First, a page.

Of course, I didn’t give a shit about ambient minimalism when I played “Minecraft” for the first time. Frankly, I didn’t even choose to listen to the “Minecraft” soundtrack in the first place: Listening to it was simply a consequence of playing the game. It was a consequence that seemed completely arbitrary, but what I never realized was that the constant ambient exposure to the same handful of piano songs would amount to something significant: Those songs buried themselves deep within my brain, effectively becoming time capsules of my childhood.

When I dig up those time capsules and listen to songs from “Minecraft” today, I immediately find warm memories. I can feel the joy of triumphing over daunting obstacles; I can envision the worlds I poured my heart into building from the ground up; I can remember the fun parts of growing up. But when I listen to the “Minecraft” soundtrack in isolation, hearing those big, empty chords without the game’s visual stimuli or auditory distractions, I can’t help but reflect on the experience of growing up and internalizing the uncomfortable passage of time.

There is the dreadful realization that even though my memories of “Minecraft” are alive and well, the game is dead — maybe not to the millions of people who still play it, but to me. All of the worlds I made as a kid no longer exist, having been deleted at some point or another. The servers and processing units that once held those worlds graduated from practical utility long ago and are almost certainly gone, too, unless they’ve been repurposed by somebody else to mine different imaginary resources than those found in “Minecraft.” But even more upsetting than the inevitable entropic decay of physical and digital structures is the ability to see the change in myself, the change often referred to as “growing up” that doesn’t always feel like such a simple upward climb. Measured only by my ability to enjoy “Minecraft,” one might say I grew down over the past 10 years.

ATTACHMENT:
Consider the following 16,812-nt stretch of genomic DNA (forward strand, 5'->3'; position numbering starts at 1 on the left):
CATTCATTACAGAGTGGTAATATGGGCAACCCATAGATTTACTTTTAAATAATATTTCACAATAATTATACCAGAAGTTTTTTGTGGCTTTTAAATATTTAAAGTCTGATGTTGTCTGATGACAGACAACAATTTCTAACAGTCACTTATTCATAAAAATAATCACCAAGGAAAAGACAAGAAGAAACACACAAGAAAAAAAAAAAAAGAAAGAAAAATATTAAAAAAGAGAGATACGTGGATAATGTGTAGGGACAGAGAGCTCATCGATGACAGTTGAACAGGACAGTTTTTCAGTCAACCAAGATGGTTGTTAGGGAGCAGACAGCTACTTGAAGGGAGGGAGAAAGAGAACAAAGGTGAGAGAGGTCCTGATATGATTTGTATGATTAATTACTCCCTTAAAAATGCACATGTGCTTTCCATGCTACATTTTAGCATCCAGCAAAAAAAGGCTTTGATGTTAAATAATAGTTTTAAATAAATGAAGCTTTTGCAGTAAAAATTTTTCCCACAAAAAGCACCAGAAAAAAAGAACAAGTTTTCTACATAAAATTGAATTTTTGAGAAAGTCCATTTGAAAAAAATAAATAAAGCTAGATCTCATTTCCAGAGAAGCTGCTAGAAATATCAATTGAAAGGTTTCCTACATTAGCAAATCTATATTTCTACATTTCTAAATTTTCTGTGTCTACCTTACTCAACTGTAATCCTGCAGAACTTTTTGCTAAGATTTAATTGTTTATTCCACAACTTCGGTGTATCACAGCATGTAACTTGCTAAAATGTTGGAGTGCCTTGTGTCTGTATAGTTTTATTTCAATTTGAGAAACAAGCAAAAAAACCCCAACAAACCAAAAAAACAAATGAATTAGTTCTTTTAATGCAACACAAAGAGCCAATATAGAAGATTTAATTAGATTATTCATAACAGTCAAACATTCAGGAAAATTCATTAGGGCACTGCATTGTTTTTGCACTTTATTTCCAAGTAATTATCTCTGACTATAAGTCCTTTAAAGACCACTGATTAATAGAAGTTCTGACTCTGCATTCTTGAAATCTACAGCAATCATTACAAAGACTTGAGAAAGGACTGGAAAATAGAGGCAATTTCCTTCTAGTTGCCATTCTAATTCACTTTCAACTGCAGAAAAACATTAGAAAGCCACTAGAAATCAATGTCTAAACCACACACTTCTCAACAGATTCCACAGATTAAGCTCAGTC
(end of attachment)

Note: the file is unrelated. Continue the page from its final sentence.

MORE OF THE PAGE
Was “Minecraft” the peak of our gaming society, at least in this century? Maybe not. Maybe conditions will improve, and the static but vibrantly green appearance of the “Minecraft” overworld will stop drifting away from the real world which loosely inspired it. For now, “Minecraft” is our generation’s Moon landing. Just as Neil Armstrong, Buzz Aldrin and Michael Collins left Earth merely decades after the Wright Brothers did, “Minecraft” represents an equally rapid technological evolution for gaming.

In just 25 years, open-world video games went from “The Legend of Zelda,” a game that struggles to process sound effects and music simultaneously, to “Minecraft,” a game that could process online gameplay on pseudo-infinite worlds along with an uncompressed, fully realized soundtrack. Technological innovation has allowed for better spaceships than the Apollo modules and more sophisticated open-world games than “Minecraft,” but in the same way that seeing people walk on the Moon must have felt unreal, exploring the limitless, 3-D world of “Minecraft” blew my young mind. That’s why I think it’s so hard for me to accept my lost enjoyment of “Minecraft”: it completely amazed me and shaped so much of my childhood, and now that sense of amazement is gone.

In the end, I don’t think growing up is a bad thing. I do lament that I can’t enjoy “Minecraft” like I used to, but I don’t mourn my equally lost ability to enjoy, say, Macklemore & Ryan Lewis (in that particular case, I actually cherish it greatly). My biggest takeaway from revisiting “Minecraft” isn’t that everything has gotten worse as I’ve become older, but simply that what I choose to appreciate has changed. I don’t get excited about opening my computer to dig up rocks anymore, and I probably never will again. But when I hear the piano enter on C418’s “Intro,” a track that doesn’t even appear in the game “Minecraft” but closes the two-and-a-half-hour ambient album Minecraft – Volume Beta, I get a somber yet hopeful feeling. The feeling is reminiscent of how I felt the first few times I played “Minecraft,” which I think I can now describe: the feeling that the next chapter of my life is about to begin.

Daily Arts Writer Jack Moeser can be reached at jmoeser@umich.edu.